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I have been interested in nature for most of my life but since I retired I spend as much time as I can exploring the nature reserves and wildlife hotspots of my adopted home, Dorset in southern England. Whilst out I record what I see and take snaps where I can (I am no photographer!) and that forms the basis of my Nature of Dorset website. When I find something new I like to research it and write about it in my nature notes, it is how I learn and hopefully you might find my notes helpful as well!

This website is for the people of Dorset interested in wildlife and for people from elsewhere interested in the wildlife of Dorset!

02 February, 2016

Common sow-thistle: the rough with the smooth





There are two common species of sow-thistle (Sonchus species) that are very similar and I am not competent enough to tell them apart and so I combine my sightings under the name 'common sow-thistle'. The two species are prickly but also known as rough sow-thistle (Sonchus asper) and smooth sow-thistle (Sonchus oleraceus).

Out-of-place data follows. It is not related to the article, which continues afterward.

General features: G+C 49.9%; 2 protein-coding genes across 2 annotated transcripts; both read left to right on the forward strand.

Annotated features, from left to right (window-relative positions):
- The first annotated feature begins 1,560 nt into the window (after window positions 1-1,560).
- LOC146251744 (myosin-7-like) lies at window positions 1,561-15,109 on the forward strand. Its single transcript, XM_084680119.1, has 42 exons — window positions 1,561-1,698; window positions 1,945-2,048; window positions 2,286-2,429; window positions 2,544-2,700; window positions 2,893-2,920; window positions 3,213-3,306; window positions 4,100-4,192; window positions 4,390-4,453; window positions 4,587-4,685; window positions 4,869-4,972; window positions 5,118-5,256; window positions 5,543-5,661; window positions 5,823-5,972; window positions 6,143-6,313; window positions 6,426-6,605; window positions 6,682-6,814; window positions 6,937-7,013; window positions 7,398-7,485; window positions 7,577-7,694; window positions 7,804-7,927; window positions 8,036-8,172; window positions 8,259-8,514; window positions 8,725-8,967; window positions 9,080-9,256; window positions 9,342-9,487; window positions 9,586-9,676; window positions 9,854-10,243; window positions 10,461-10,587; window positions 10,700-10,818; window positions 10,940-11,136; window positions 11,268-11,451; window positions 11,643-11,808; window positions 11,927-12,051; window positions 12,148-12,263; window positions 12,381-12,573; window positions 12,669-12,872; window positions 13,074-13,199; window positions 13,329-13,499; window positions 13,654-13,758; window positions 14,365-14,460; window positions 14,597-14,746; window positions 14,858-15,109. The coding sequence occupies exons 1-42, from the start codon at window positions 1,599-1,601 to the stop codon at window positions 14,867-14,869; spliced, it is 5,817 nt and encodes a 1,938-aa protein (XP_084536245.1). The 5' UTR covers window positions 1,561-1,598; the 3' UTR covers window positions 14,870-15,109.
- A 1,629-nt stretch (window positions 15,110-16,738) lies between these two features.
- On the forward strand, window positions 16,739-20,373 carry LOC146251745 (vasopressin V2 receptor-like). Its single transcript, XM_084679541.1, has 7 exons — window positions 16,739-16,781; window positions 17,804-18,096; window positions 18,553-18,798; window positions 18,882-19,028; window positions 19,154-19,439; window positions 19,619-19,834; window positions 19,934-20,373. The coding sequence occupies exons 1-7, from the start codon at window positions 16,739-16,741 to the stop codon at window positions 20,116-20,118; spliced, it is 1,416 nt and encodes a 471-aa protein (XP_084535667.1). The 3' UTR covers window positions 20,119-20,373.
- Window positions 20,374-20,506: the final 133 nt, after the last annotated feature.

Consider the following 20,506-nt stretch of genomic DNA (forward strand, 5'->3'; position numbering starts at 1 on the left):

They are different, of course, but the defining factor is whether the auricles of the leaves are rounded or not! Rough sow-thistle can have brighter yellow flowers, may have more pointed leaves, may prefer lime soils and is less likely to be seen in winter months. Smooth sow-thistle is probably the nore frequent of the two. Overall, they are quite unmistakably thistles but with yellow flowers that occur in clusters, have prickly leaves and exude a milky substrance if broken.
Undoubtedly weeds of cultivated areas the seed and spread quickly. The leaves are edible and are popular in Chinese cooking and the plant are used by herablists as a cure for gall stones, liver and kidney complaints and piles.
Common sow-thistle: the rough with the smooth